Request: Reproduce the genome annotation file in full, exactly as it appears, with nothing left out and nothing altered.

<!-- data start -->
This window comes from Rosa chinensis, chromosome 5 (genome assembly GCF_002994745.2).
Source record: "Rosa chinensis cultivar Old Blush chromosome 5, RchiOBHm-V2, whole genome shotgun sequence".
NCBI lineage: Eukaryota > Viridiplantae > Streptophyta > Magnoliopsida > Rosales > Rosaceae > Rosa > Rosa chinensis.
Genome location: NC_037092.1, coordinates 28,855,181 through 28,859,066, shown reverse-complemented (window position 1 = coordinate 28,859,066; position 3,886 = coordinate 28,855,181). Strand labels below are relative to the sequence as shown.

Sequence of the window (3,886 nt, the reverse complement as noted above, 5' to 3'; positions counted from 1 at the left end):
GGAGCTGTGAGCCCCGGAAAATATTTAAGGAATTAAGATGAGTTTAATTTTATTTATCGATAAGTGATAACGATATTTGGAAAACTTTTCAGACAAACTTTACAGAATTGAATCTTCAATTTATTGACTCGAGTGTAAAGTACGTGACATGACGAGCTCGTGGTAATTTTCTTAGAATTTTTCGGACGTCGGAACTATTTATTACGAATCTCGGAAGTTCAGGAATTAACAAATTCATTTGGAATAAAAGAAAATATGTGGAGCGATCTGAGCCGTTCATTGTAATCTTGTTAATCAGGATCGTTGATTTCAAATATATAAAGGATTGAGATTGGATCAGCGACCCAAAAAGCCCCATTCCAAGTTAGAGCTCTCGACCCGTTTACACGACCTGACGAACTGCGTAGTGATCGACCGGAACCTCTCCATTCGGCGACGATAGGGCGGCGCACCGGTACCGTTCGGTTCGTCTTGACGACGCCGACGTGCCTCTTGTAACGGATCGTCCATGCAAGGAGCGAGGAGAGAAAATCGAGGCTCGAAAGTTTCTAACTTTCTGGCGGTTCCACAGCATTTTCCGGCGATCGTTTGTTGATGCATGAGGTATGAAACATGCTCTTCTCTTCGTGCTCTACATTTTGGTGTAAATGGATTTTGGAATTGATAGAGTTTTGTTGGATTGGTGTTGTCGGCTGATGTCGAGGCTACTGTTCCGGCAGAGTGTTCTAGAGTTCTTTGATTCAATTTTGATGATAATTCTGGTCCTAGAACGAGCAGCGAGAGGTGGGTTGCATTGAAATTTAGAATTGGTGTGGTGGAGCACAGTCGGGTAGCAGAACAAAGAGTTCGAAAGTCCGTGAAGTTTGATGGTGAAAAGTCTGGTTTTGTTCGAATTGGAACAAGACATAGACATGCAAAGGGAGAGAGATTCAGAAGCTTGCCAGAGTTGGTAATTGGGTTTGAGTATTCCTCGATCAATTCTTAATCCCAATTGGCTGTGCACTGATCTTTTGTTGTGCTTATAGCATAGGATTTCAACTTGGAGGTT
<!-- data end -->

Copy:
This window comes from Rosa chinensis, chromosome 5 (genome assembly GCF_002994745.2).
Source record: "Rosa chinensis cultivar Old Blush chromosome 5, RchiOBHm-V2, whole genome shotgun sequence".
NCBI lineage: Eukaryota > Viridiplantae > Streptophyta > Magnoliopsida > Rosales > Rosaceae > Rosa > Rosa chinensis.
Genome location: NC_037092.1, coordinates 28,855,181 through 28,859,066, shown reverse-complemented (window position 1 = coordinate 28,859,066; position 3,886 = coordinate 28,855,181). Strand labels below are relative to the sequence as shown.

Sequence of the window (3,886 nt, the reverse complement as noted above, 5' to 3'; positions counted from 1 at the left end):
GGAGCTGTGAGCCCCGGAAAATATTTAAGGAATTAAGATGAGTTTAATTTTATTTATCGATAAGTGATAACGATATTTGGAAAACTTTTCAGACAAACTTTACAGAATTGAATCTTCAATTTATTGACTCGAGTGTAAAGTACGTGACATGACGAGCTCGTGGTAATTTTCTTAGAATTTTTCGGACGTCGGAACTATTTATTACGAATCTCGGAAGTTCAGGAATTAACAAATTCATTTGGAATAAAAGAAAATATGTGGAGCGATCTGAGCCGTTCATTGTAATCTTGTTAATCAGGATCGTTGATTTCAAATATATAAAGGATTGAGATTGGATCAGCGACCCAAAAAGCCCCATTCCAAGTTAGAGCTCTCGACCCGTTTACACGACCTGACGAACTGCGTAGTGATCGACCGGAACCTCTCCATTCGGCGACGATAGGGCGGCGCACCGGTACCGTTCGGTTCGTCTTGACGACGCCGACGTGCCTCTTGTAACGGATCGTCCATGCAAGGAGCGAGGAGAGAAAATCGAGGCTCGAAAGTTTCTAACTTTCTGGCGGTTCCACAGCATTTTCCGGCGATCGTTTGTTGATGCATGAGGTATGAAACATGCTCTTCTCTTCGTGCTCTACATTTTGGTGTAAATGGATTTTGGAATTGATAGAGTTTTGTTGGATTGGTGTTGTCGGCTGATGTCGAGGCTACTGTTCCGGCAGAGTGTTCTAGAGTTCTTTGATTCAATTTTGATGATAATTCTGGTCCTAGAACGAGCAGCGAGAGGTGGGTTGCATTGAAATTTAGAATTGGTGTGGTGGAGCACAGTCGGGTAGCAGAACAAAGAGTTCGAAAGTCCGTGAAGTTTGATGGTGAAAAGTCTGGTTTTGTTCGAATTGGAACAAGACATAGACATGCAAAGGGAGAGAGATTCAGAAGCTTGCCAGAGTTGGTAATTGGGTTTGAGTATTCCTCGATCAATTCTTAATCCCAATTGGCTGTGCACTGATCTTTTGTTGTGCTTATAGCATAGGATTTCAACTTGGAGGTT